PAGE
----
2. BillJay


    I was just wondering if you will experience keto flu when you take a CKD approach
    I definitely did when I tried and I didn't like it at all.

    I know this will kick me out of ketosis but will I experience the keto flu once I get back into the process of ketosis?

    If it was a short dietary excursion, I didn't experience keto flu, but on the early and rare occasions it was longer, I did have some of those symptoms.

  3. Abrane

    I tried CKD for a couple months and ended up bailing on it. I didn't get keto flu coming off as it got easier. The hard part was cravings through the week. It take me 4 days to get back to where I was the week before and overall wasn't for me. Keto with "high carb" really is 40-50 for me but I rarely go above 15 anymore. It helps control my cravings.

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Management Of Paediatric Diabetic Ketoacidosis: An Audit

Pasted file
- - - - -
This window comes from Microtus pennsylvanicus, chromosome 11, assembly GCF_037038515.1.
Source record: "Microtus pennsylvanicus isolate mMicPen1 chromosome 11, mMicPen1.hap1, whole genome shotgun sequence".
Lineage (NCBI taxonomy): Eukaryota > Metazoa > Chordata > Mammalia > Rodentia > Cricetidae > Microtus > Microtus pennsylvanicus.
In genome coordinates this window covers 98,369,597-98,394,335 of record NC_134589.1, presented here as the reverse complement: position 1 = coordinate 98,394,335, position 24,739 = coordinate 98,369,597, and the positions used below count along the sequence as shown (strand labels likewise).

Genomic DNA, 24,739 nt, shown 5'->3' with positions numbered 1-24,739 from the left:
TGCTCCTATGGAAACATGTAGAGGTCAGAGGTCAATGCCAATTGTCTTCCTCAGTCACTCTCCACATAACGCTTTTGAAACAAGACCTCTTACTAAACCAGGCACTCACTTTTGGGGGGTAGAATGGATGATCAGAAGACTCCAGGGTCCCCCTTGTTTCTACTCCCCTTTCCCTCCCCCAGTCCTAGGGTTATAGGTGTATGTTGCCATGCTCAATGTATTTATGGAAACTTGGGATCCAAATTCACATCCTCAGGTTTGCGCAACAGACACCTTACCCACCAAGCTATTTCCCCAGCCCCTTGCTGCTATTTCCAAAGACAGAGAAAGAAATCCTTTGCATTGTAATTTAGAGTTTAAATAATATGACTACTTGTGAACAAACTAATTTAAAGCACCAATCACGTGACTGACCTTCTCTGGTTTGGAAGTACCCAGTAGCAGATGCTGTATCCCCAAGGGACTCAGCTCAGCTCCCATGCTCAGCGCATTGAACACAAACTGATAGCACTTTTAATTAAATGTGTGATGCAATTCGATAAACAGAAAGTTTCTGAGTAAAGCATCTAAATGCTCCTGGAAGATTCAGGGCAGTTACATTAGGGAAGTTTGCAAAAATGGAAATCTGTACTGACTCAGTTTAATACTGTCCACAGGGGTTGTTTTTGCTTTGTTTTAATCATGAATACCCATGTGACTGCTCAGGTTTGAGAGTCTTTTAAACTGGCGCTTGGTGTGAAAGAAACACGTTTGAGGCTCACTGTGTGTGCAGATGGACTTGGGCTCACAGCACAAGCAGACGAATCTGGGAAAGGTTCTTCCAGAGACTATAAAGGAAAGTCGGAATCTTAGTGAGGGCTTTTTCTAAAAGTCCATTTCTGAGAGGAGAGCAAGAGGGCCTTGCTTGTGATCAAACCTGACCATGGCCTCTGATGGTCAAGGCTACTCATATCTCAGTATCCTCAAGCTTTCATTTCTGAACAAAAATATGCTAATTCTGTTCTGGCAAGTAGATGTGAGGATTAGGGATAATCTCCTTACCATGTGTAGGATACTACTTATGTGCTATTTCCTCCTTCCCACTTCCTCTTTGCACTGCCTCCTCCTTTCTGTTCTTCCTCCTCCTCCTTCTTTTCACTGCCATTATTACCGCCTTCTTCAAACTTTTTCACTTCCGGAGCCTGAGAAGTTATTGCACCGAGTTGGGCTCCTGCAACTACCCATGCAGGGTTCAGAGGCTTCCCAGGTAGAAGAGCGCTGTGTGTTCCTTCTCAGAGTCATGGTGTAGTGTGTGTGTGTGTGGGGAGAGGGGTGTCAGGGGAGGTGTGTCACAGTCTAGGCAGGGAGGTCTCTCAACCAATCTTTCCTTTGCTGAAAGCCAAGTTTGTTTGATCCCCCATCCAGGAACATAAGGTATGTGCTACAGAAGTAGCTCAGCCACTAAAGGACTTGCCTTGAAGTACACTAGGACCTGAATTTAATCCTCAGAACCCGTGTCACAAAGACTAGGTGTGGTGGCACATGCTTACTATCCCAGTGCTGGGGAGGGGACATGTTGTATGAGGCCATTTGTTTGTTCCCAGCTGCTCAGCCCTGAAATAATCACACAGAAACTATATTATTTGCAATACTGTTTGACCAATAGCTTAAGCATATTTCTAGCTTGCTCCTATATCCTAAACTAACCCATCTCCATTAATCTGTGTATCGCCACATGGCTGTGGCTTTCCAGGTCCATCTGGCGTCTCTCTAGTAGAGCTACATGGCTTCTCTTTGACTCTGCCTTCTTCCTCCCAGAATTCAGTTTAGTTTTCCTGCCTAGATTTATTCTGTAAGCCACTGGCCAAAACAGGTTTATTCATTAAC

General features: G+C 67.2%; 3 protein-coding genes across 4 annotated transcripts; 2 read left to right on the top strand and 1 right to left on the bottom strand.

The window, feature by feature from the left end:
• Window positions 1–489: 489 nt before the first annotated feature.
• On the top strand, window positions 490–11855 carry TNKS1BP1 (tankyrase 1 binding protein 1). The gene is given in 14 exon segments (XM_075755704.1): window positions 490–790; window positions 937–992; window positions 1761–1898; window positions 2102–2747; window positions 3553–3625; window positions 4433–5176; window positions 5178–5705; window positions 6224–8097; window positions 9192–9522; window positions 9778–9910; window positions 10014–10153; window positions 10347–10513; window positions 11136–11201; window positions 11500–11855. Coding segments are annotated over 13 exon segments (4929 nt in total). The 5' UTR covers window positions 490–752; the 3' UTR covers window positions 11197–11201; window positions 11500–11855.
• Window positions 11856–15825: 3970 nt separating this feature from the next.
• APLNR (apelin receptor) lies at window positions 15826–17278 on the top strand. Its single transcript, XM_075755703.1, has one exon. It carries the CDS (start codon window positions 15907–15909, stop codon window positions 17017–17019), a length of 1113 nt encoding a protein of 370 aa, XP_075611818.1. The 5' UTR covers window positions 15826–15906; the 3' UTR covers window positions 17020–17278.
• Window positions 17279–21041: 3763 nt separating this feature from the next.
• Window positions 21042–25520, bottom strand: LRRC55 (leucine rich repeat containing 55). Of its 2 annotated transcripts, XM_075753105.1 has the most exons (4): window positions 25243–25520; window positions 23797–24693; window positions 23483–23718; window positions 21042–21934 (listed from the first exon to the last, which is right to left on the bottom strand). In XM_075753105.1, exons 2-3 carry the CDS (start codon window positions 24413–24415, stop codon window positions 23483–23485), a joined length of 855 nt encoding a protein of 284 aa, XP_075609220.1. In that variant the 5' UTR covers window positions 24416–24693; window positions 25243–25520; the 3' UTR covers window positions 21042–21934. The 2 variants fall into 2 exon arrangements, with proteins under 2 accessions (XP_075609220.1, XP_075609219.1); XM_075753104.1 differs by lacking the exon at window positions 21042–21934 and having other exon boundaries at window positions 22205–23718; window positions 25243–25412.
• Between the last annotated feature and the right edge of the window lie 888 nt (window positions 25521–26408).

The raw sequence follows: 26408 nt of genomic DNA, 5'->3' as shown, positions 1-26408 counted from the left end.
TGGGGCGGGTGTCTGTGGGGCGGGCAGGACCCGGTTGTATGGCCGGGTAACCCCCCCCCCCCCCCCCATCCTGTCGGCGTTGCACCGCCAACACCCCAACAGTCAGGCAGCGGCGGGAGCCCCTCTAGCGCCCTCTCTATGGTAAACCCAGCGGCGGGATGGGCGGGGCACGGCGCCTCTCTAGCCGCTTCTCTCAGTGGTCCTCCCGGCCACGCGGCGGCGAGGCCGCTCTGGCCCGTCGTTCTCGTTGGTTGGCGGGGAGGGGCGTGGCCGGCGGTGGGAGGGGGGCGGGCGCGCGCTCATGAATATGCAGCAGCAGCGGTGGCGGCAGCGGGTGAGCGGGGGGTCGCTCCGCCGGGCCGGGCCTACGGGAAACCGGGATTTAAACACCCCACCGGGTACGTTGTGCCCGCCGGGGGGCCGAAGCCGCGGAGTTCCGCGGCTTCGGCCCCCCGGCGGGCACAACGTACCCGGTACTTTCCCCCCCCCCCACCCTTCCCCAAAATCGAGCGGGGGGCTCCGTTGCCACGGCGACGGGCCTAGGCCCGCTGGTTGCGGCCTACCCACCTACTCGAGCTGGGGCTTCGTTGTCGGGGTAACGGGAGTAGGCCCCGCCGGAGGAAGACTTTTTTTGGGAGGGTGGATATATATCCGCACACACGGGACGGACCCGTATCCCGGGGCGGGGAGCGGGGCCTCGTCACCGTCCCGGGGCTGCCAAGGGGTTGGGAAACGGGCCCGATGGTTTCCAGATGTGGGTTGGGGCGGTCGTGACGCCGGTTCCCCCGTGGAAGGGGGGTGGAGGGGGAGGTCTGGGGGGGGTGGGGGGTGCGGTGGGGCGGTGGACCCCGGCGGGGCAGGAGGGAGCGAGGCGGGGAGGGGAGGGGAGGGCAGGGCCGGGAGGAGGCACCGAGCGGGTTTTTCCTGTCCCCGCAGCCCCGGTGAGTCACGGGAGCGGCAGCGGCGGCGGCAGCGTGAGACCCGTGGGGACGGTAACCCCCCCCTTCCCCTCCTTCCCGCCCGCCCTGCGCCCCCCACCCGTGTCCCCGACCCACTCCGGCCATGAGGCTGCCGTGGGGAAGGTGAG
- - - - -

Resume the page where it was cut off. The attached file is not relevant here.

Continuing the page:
Introduction: NICE Guidelines NG18 (published 2015) advocate a more conservative approach to management of diabetic ketoacidosis (DKA) in children and young people up to the age of 18, in an attempt to reduce the risk of cerebral oedema. We aimed to assess if management of DKA in children at Manor Hospital was compliant with hospital guidelines, that were based on BSPED guidelines (issued 2009). We analysed the difference in total fluid administered if the new DKA guidelines were in place, specifically in the case of young people. Method: We retrospectively audited case notes of all patients up to the age of 19 years admitted to Walsall Manor Hospital with DKA between 1st July 2014–31st July 2015 (n=13). A standardised proforma was used to collect data, which was then analysed. Results: Current hospital policy advocates that young people after their 16th birthday are managed by the adult medical team. The adult DKA Guideline is based on recommendations of Joint British Diabetes Societies Inpatient Care Group recommendations (2013). The age range was 10 to 18 years. Ten patients were treated using the paediatric and three were treated using the adult guidelines. There was one sign Continue reading >>